What Special Needs Parents Are Really Fighting For

cooper 7
The comment said…It’s always about the special needs kids. You parents are always whining for them to get everything.”
That comment was from a while back and it was in response to a post about how children with special needs/disabilities were forgotten during covid. A bold statement yes, but also true.

The forgotten children is the phrase that I use.

It was made be a lady. One the same age as me. One with kids. She felt that everything is just handed to kids in special education.
The statement has been in my head for a week now. Running through on a ticker as I find myself once again suiting up my armor to give my nonverbal boy a voice.
I have been doing this special needs parenting thing for 12 years and I cannot tell you one thing that has come easy in regards to special education. Not one.
There is a constant tension. A push-pull. Beauty. Worry. Hope. Fear. All tethered together.
Somedays it feels as if we were dropped into a building…one with posters of clubs and sports on the wall that we will never be a part of. And more than once I’ve felt like an imposter as I walk the halls wondering if anyone knows my son is even here.
It takes bravery to walk into the building for me. Will we ever belong I often wonder.

Let me tell you our truth. And maybe it’s just ours. I don’t know.

But parents like me, we’re not fighting for the Cadillac or to have the red carpet rolled out. We are fighting for basic rights for our kids. The ones that most parents take for granted. And I say that with certainty, because I know. I have three other children who do not need special education services.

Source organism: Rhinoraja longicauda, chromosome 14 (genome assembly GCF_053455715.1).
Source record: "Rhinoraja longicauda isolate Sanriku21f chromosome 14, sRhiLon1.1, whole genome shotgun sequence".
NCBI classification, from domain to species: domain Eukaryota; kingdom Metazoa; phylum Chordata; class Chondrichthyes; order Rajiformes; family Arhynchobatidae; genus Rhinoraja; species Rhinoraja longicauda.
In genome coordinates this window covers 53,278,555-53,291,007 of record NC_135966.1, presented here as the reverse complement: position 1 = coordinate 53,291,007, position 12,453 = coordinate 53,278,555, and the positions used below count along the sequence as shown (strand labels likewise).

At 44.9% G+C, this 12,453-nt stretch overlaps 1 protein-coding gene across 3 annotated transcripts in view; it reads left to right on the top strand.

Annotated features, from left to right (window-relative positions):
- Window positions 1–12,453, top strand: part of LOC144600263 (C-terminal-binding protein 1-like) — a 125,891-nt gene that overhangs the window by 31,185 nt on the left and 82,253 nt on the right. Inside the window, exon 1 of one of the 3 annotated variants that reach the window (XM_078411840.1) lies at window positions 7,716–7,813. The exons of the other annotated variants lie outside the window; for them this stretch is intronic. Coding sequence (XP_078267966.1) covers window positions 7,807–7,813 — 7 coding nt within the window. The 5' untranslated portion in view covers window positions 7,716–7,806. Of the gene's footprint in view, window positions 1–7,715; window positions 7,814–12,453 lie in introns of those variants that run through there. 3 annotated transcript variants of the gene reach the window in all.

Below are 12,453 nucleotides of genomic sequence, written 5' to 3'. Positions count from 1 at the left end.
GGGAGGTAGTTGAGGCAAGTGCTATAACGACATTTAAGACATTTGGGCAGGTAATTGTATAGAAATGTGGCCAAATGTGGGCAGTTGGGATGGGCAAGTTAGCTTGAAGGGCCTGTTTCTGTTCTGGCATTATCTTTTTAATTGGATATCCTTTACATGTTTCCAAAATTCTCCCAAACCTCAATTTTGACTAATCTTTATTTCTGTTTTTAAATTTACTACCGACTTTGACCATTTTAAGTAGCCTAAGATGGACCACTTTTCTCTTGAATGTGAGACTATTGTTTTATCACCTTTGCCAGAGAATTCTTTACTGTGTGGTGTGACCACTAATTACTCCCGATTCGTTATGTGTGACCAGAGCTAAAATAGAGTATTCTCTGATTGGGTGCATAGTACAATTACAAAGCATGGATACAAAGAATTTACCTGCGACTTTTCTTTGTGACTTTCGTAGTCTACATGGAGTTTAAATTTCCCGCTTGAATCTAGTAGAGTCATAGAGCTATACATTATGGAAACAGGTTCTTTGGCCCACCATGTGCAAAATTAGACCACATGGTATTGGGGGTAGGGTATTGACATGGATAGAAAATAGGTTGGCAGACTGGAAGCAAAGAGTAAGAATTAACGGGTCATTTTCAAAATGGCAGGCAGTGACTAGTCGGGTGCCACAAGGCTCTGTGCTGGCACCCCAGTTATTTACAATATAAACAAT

Parents like me…we’re fighting for our children to go to school. An actual building that will welcome them in. To let them stay a full day.
We’re fighting for them to have a bus to ride. An aide to ride with them. A person to be with them throughout the day to keep them safe and help them go to the bathroom.
We’re fighting for them to eat in the cafeteria. To not be hidden away. For their general education peers to know their name. To see their face.
We’re fighting for them to be able to walk in the halls. To ring a bell at the holiday concert. To go on the field trip.
We are fighting for our kids to be in school. It’s as simple and as complicated as that. Because in our world, it’s not a given.

It’s fighting funding and rules and laws. And asking for more training.

It’s proving a person’s worth.
It’s a 24-page report.
Twelve people. That’s how many people are needed around a table to determine if and where and how and what in relation to education.
Think about that.
I’m not angry. I’m just tired. There is a difference.
Finding Cooper’s Voice is a safe, humorous, caring and honest place where you can celebrate the unique challenges of parenting a special needs child. Because you’re never alone in the struggles you face. And once you find your people, your allies, your village….all the challenges and struggles will seem just a little bit easier. Welcome to our journey. You can also follow us on Facebook.
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Kate Swenson

Kate Swenson lives in Minnesota with her husband Jamie, and four children, Cooper, Sawyer, Harbor and Wynnie. Kate launched Finding Cooper's Voice from her couch while her now 11-year-old son Cooper was being diagnosed with autism. Back then it was a place to write. Today it is a living, thriving community of people who want to not only advocate for autism, but also make the world a better place for individuals with disabilities and their families. Her first book, Forever Boy, will be released, April 5, 2022.

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